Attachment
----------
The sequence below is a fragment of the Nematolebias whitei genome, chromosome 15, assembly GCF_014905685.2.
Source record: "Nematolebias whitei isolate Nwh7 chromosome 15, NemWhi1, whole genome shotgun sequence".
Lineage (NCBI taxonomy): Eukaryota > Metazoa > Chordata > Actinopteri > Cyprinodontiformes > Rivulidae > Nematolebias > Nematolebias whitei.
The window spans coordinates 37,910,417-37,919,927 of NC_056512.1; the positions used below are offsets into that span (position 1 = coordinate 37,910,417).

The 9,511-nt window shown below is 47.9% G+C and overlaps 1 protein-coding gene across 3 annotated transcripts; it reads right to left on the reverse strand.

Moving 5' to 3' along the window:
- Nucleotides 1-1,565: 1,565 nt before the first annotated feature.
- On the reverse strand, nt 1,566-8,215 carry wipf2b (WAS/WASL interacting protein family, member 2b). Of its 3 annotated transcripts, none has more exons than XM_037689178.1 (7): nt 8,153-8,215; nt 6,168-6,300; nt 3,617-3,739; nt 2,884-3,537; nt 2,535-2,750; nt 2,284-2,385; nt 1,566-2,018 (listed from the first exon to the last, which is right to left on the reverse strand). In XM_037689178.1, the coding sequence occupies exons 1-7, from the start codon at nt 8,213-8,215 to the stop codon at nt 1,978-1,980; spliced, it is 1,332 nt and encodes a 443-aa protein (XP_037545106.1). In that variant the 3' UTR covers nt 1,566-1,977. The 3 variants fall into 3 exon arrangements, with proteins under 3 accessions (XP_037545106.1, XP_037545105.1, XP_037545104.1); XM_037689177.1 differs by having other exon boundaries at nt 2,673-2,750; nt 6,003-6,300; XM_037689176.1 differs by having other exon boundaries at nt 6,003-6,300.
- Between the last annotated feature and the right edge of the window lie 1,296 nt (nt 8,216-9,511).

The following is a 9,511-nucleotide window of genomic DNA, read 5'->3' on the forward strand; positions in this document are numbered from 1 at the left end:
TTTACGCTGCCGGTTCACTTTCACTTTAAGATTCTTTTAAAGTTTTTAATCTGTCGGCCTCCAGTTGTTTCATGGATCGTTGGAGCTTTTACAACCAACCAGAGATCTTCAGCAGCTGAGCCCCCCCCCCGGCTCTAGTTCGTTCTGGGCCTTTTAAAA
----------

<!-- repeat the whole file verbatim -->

The sequence below is a fragment of the Nematolebias whitei genome, chromosome 15, assembly GCF_014905685.2.
Source record: "Nematolebias whitei isolate Nwh7 chromosome 15, NemWhi1, whole genome shotgun sequence".
Lineage (NCBI taxonomy): Eukaryota > Metazoa > Chordata > Actinopteri > Cyprinodontiformes > Rivulidae > Nematolebias > Nematolebias whitei.
The window spans coordinates 37,910,417-37,919,927 of NC_056512.1; the positions used below are offsets into that span (position 1 = coordinate 37,910,417).

The 9,511-nt window shown below is 47.9% G+C and overlaps 1 protein-coding gene across 3 annotated transcripts; it reads right to left on the reverse strand.

Moving 5' to 3' along the window:
- Nucleotides 1-1,565: 1,565 nt before the first annotated feature.
- On the reverse strand, nt 1,566-8,215 carry wipf2b (WAS/WASL interacting protein family, member 2b). Of its 3 annotated transcripts, none has more exons than XM_037689178.1 (7): nt 8,153-8,215; nt 6,168-6,300; nt 3,617-3,739; nt 2,884-3,537; nt 2,535-2,750; nt 2,284-2,385; nt 1,566-2,018 (listed from the first exon to the last, which is right to left on the reverse strand). In XM_037689178.1, the coding sequence occupies exons 1-7, from the start codon at nt 8,213-8,215 to the stop codon at nt 1,978-1,980; spliced, it is 1,332 nt and encodes a 443-aa protein (XP_037545106.1). In that variant the 3' UTR covers nt 1,566-1,977. The 3 variants fall into 3 exon arrangements, with proteins under 3 accessions (XP_037545106.1, XP_037545105.1, XP_037545104.1); XM_037689177.1 differs by having other exon boundaries at nt 2,673-2,750; nt 6,003-6,300; XM_037689176.1 differs by having other exon boundaries at nt 6,003-6,300.
- Between the last annotated feature and the right edge of the window lie 1,296 nt (nt 8,216-9,511).

The following is a 9,511-nucleotide window of genomic DNA, read 5'->3' on the forward strand; positions in this document are numbered from 1 at the left end:
TTTACGCTGCCGGTTCACTTTCACTTTAAGATTCTTTTAAAGTTTTTAATCTGTCGGCCTCCAGTTGTTTCATGGATCGTTGGAGCTTTTACAACCAACCAGAGATCTTCAGCAGCTGAGCCCCCCCCCCGGCTCTAGTTCGTTCTGGGCCTTTTAAAA